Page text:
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Memory Experts releases biometric hard drive

A biometric hard drive capable of delivering the storage power of a PC in a pocket-sized data device will launch at the RSA Conference in San Francisco.

Based on 128-bit AES (Advanced Encryption Standard) encryption, the Outbacker hard drive from Memory Experts activates only after a fingerprint is authenticated, said Mike Kieran, director of sales and marketing. Access to the hard drive is restricted to users whose fingerprints are registered in the hard drive.

The hard drive will come in 20Gbyte and 40Gbyte capacities and has been ruggedised to withstand a three-metre drop.

After plugging the hard drive into a USB port for the first time, a user can store up to 10 prints. In addition to fingerprint authentication, users can access the hard drive by entering a nine-digit pin on a pad accompanying the device.

An LED on the device turns green once the hard drive is connected a desktop or a notebook USB port, indicating it is ready to use. After a fingerprint is authenticated, the LED turns blue, signalling that the fingerprint has been verified and the hard drive is ready to use. The hard drive shuts down after it is disconnected from the USB port.

An administrator can erase or add fingerprints to the device, said Kieran, who recommended that each user register at least two fingerprints. "If you scratch your finger while working in a garden, there will be no way to get in."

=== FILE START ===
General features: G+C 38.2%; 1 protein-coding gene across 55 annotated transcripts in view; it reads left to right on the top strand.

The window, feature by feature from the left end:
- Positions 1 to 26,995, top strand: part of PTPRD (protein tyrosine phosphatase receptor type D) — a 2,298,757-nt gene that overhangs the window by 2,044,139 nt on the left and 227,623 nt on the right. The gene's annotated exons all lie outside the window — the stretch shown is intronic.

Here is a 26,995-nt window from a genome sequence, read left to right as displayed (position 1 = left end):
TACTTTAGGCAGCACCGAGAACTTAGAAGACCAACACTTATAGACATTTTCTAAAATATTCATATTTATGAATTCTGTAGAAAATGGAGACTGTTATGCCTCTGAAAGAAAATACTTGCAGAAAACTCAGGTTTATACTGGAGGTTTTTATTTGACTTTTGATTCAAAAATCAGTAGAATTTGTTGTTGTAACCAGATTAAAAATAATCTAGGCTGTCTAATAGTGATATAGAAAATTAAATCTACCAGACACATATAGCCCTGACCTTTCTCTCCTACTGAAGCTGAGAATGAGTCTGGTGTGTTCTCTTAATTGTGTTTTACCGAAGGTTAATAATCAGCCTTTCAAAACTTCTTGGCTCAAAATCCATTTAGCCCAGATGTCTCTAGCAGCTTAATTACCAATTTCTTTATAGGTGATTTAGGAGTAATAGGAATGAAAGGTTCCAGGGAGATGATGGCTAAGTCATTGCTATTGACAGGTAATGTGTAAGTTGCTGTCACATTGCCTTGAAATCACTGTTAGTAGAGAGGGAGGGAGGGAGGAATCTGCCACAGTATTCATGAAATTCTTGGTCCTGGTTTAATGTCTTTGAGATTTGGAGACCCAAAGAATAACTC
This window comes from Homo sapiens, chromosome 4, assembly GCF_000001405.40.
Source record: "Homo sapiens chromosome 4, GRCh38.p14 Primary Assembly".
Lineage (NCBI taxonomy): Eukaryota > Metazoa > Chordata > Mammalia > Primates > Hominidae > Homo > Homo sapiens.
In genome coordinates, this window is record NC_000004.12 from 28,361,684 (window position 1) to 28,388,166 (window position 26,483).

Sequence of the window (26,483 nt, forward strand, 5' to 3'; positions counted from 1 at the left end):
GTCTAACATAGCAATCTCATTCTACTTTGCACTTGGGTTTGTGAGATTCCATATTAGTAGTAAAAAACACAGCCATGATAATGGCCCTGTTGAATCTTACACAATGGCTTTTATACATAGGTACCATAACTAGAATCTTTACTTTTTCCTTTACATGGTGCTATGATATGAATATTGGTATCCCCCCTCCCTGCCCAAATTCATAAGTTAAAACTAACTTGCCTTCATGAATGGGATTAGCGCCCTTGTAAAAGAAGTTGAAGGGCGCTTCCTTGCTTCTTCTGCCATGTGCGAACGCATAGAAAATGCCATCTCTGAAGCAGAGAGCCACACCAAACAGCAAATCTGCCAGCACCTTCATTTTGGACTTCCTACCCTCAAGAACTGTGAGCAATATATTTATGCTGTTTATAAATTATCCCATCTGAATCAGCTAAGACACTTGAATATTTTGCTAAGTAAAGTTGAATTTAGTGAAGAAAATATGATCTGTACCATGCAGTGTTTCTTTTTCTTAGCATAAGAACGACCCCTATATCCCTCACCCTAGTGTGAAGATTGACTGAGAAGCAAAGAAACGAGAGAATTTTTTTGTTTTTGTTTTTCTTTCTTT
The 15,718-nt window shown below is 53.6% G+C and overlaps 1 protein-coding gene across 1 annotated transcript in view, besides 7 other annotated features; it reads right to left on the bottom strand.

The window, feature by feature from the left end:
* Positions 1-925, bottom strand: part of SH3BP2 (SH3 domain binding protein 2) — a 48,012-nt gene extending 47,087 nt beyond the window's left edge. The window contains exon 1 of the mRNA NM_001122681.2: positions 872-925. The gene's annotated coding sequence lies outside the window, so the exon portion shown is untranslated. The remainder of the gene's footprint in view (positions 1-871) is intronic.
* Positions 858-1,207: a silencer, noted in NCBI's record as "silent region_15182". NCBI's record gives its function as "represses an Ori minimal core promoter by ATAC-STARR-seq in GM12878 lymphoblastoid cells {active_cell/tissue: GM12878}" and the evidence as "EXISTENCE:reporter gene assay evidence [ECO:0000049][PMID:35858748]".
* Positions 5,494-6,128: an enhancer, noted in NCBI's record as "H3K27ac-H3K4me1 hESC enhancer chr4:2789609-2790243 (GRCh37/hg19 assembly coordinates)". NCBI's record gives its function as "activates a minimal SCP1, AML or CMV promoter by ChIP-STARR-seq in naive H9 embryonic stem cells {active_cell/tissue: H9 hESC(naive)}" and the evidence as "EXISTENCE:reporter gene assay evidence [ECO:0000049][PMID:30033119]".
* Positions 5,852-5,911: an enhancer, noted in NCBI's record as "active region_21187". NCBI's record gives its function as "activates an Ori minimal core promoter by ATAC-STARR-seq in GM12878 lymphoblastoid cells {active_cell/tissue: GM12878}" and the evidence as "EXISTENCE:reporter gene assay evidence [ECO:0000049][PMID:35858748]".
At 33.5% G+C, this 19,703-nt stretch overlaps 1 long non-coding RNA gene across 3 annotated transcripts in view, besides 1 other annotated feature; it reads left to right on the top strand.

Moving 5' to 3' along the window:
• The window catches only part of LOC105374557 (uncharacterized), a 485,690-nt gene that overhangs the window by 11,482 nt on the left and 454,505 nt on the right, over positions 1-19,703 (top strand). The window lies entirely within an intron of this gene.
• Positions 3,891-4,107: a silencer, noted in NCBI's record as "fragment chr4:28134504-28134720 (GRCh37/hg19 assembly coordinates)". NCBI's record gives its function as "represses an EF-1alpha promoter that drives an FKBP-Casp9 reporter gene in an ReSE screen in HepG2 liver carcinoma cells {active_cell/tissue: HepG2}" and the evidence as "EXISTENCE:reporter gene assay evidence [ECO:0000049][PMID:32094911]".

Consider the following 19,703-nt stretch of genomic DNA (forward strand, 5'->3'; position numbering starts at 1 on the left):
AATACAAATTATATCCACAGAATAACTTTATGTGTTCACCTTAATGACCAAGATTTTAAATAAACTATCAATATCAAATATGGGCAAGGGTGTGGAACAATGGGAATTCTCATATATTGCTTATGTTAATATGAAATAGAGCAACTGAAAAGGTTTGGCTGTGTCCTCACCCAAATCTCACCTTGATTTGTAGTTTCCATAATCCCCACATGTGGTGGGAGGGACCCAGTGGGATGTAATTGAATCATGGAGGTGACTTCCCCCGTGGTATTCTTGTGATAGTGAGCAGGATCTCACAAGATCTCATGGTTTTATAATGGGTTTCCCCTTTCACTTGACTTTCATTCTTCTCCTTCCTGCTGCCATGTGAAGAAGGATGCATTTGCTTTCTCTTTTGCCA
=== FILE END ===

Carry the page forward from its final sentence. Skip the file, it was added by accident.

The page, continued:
The hard drive is USB 2.0 backward-compatible, and works only on computers running Windows 2000 Service Pack 4, Windows XP Service Pack 1 and Windows 98 Second Edition. The company is working on the hard drive's compatibility with Macintosh and Linux.

Priced at $450 for the 20Gbyte model and $650 for the 40Gbyte model, the device is available next Monday at US retailers. It will be available internationally in Europe, the Middle East, Africa and Asia shortly after.

An optional external power supply is offered for the hard drive, as it uses 500 milliamps on a PC or notebook's USB drive. Some low-end notebooks provide only 250 milliamps of power to the USB port, in which case the external power supply would be needed.

Agam Shah writes for IDG News Service


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